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THE WILLIAM J. RIDDLE

January 24, 1952

THE WILLIAM J. RIDDLE. Petition of UNITED STATES


The opinion of the court was delivered by: KAUFMAN

The United States, the owner of the S.S. William J. Riddle, petitions for exoneration from, or limitation of, liability pursuant to 46 U.S.C.A. § 183. This proceeding arises out of a collision between the Riddle and the S.S. American Farmer, owned by the United States Lines. Claimants, in addition to the United States Lines, include insurers who have been subrogated to the claims of owners of cargo carried by the Farmer.

The Riddle is a four-hatch Liberty ship 441 feet, 6 inches in length. On the voyage on which the collision occurred, it had a mean draft of 15.08 feet. The Farmer is a C-2 type Liberty ship 459 feet, 1 inch long with a draft of 27 feet, 10 inches.

On the evening of July 31, 1946, both vessels were proceeding on Track C of the Atlantic Ocean, 650 to 700 miles west of the British Isles. The Riddle was traveling westbound, full speed ahead, which was approximately 9 1/2 to 10 knots. The Farmer, eastbound, was also proceeding at full speed ahead, or 16 knots. The ships were approaching each other on courses that were almost parallel; the Riddle steering 262 degree true, the Farmer 81 degrees true.

 The sky was overcast and a moderate wind of about force 3 was blowing from the southwest. The vessels sighted each other at approximately the same time, i.e., 9:54 P.M. Farmer time and about 11:20 P.M. Riddle time. The time discrepancy is attributable to the different time zones in which the vessels were traveling. Five or six minutes after the ships sighted each other, the Riddle's bow crashed into the Farmer's port side forward of the superstructure, between No. 1 and No. 2 holds. The impact opened a large hole in the side of the Farmer and both holds were flooded when the bulkhead between them was carried away. Within half an hour the Farmer was abandoned. Her passengers and crew were taken aboard the Riddle and were transferred, the next morning, to another ship bound for the United States. Contrary to expectations, the Farmer remained afloat and was brought to England, where salvage was awarded. *fn1"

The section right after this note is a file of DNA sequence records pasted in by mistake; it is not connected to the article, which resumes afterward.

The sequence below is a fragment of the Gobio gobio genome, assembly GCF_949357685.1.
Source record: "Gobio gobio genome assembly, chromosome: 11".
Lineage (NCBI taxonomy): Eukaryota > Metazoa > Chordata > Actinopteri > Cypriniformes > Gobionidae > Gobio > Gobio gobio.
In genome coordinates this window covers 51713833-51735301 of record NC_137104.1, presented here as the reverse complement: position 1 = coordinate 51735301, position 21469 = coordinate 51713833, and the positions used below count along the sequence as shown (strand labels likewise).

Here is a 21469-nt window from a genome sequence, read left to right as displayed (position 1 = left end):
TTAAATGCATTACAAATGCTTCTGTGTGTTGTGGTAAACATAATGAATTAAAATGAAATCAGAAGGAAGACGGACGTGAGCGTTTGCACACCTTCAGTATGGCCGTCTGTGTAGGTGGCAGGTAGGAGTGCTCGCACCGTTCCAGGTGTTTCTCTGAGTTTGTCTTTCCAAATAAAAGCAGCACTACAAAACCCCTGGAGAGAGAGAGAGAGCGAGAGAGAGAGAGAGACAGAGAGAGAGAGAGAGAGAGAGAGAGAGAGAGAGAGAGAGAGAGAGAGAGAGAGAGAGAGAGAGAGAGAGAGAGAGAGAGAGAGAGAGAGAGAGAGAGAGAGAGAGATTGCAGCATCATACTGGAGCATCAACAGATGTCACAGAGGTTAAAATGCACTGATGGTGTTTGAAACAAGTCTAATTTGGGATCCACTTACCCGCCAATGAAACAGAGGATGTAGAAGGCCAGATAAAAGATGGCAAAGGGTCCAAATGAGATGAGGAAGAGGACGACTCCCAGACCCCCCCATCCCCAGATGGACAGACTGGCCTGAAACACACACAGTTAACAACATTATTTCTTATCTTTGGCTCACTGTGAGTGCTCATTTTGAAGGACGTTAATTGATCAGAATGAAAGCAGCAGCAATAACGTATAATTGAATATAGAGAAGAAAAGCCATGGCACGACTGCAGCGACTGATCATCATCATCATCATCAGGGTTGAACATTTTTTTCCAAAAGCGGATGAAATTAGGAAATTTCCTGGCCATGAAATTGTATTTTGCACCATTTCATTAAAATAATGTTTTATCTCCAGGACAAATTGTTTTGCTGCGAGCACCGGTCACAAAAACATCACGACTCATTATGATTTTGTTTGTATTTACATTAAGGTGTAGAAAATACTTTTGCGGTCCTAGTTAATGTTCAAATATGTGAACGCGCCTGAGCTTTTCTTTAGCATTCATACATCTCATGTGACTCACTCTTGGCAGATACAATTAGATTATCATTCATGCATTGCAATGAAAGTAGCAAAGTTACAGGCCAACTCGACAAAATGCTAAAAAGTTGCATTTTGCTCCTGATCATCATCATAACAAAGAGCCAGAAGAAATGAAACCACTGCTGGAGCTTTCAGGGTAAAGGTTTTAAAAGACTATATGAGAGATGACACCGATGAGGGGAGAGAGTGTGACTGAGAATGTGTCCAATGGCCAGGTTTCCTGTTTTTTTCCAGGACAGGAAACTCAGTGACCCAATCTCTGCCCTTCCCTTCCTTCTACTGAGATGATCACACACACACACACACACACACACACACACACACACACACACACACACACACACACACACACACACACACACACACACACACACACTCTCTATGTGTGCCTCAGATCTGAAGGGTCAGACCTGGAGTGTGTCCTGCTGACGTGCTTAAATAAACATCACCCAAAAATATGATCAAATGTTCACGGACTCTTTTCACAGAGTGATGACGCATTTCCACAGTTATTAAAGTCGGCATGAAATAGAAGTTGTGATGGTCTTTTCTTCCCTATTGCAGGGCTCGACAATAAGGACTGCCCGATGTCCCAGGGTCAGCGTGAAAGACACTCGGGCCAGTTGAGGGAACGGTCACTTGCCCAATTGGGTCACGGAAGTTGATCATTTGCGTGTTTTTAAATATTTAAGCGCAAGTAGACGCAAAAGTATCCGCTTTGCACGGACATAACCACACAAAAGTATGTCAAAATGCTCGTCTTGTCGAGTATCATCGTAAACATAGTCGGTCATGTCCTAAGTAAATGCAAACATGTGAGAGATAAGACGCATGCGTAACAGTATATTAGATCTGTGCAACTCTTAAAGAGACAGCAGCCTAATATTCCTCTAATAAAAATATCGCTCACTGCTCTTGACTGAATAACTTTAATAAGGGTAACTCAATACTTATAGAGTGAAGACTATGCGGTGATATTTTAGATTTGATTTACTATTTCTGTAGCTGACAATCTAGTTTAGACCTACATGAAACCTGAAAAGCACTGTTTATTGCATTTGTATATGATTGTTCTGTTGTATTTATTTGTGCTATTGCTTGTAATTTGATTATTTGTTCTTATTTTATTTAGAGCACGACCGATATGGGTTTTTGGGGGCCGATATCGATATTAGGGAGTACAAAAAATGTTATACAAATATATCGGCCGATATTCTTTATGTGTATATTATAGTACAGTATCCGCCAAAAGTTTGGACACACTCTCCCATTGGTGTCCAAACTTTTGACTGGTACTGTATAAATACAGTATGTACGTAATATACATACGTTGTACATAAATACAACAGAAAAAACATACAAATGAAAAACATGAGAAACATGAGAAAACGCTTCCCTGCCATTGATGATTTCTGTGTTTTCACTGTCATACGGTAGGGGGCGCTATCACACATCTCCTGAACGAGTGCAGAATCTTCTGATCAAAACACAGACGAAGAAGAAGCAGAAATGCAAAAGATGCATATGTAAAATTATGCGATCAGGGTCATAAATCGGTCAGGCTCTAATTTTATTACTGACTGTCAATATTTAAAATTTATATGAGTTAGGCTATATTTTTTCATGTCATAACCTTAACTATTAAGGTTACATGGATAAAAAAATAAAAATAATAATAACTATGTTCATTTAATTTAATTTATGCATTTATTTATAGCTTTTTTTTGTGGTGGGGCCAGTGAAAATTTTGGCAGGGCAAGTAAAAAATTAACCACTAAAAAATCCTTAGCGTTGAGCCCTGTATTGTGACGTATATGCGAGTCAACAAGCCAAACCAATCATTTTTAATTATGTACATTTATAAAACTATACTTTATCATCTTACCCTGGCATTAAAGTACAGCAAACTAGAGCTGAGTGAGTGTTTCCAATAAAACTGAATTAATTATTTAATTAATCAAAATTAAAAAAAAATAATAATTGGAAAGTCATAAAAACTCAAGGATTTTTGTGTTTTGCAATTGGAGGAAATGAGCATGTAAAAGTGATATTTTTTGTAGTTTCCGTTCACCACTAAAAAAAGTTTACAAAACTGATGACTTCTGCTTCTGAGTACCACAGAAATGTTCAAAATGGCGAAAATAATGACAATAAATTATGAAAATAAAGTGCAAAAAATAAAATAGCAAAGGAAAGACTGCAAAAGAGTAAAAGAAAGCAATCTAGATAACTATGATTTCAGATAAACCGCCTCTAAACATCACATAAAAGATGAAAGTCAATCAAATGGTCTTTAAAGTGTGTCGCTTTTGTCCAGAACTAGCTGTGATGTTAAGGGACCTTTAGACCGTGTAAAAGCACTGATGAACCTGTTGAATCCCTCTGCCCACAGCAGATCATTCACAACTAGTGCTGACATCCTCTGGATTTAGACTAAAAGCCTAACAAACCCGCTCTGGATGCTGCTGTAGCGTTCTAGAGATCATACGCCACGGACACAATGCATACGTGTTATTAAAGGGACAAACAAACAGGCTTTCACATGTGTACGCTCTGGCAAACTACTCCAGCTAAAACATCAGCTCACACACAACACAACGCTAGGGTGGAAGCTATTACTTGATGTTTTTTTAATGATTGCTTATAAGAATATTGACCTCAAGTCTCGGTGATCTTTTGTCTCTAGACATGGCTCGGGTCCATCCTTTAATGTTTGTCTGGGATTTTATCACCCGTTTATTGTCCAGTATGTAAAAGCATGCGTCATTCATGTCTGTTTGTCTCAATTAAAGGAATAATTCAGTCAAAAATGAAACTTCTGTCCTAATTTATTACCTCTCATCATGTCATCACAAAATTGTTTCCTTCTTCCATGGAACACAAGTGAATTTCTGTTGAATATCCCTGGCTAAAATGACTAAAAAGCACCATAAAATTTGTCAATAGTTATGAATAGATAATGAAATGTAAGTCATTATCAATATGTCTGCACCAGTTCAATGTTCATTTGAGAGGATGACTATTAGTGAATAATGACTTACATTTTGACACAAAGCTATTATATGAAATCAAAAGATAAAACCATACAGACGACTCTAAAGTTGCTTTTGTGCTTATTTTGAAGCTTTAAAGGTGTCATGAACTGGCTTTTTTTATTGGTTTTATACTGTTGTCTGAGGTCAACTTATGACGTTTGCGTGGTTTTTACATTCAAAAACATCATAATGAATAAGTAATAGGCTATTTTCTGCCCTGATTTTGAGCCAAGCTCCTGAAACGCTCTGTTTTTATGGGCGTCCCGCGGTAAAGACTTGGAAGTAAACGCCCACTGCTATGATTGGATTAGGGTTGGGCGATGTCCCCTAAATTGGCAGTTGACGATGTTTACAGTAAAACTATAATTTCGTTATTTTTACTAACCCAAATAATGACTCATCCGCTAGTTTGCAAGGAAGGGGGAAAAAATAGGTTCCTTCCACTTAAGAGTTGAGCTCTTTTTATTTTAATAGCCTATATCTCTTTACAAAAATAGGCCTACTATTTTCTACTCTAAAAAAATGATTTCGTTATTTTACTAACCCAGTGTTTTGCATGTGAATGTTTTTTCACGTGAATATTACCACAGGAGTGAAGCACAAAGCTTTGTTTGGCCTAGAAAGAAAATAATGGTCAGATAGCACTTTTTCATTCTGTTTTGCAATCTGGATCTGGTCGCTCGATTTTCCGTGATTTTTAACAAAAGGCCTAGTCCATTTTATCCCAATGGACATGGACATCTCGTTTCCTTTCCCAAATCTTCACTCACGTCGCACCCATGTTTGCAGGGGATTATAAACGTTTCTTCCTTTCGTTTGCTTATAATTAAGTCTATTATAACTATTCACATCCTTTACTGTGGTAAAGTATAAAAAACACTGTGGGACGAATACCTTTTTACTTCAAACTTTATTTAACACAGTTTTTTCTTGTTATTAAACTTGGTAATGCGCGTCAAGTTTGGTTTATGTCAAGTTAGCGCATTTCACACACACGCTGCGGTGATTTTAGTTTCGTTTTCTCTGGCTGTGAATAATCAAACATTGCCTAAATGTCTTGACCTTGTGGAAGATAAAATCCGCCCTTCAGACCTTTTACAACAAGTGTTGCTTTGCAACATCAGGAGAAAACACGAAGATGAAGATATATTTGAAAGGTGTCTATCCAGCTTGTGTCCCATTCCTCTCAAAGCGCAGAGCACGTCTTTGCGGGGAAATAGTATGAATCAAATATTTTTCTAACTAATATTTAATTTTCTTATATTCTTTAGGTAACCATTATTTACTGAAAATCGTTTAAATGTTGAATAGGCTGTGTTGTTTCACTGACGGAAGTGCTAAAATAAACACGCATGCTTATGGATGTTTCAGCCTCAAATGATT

There is no dispute that just before the vessels collided the Riddle turned hard left and the Farmer hard right. As to almost all the other facts material to the issues here involved there is entire disagreement. The Riddle contends that the two ships were approaching each other in a starboard to starboard passing situation, when the Farmer suddenly swerved hard right directly across the path of the Riddle. The Farmer contends that the vessels were approaching in a port to port passing situation and that the Riddle suddenly swung hard left into the path of the Farmer.

 According to the testimony of the officers and crew of the Riddle, visibility had been poor from 8 P.M. on, due to mist and patches of fog, but improved somewhat between 11:10 and 11:15 P.M. Captain Brinson then left the bridge of the Riddle and went to the room containing the master gyro-compass. According to his testimony, he wished to determine whether or not a discrepancy previously noticed in the readings of the master gyro-compass and the repeater compasses on the bridge had recurred. A check was made with the aid of the Third Officer, Oehrlein, who remained on the bridge and communicated with Brinson by telephone. This check was completed in three or four minutes, at which time the Third Officer came to the door of the room and told Brinson that a single white light had been sighted. They immediately proceeded toward the bridge, where Brinson observed a light bearing to starboard which he estimated was about 13 degrees on the Riddle's starboard bow and 2 1/2 to 3 miles away. This light was broadening on the starboard bow when a sudden rift in the fog bank revealed a second white light below and to the right of the first one. The lights continued to broaden on the starboard bow and the degree of separation between them kept increasing. A few seconds later, a green light appeared. From these observations, Brinson concluded that the vessels were in a starboard to starboard passing situation.

 Captain Brinson testified that when the lights had broadened to approximately 18 degrees off the starboard bow, the Riddle sounded a prolonged blast, not to signal a course change, but as a fog signal, and then altered the course of the Riddle 5 degrees to port. Another prolonged blast was sounded by the Riddle, according to Brinson, and then the white lights of the other vessel suddenly closed up and, in addition to the green light, a white light became visible, indicating that the approaching ship was headed directly for the Riddle. Brinson ordered the helmsman to turn hard left and after swinging to port for about a minute, the Riddle's bow struck the Farmer. This occurred about 11:26 P.M., Riddle time.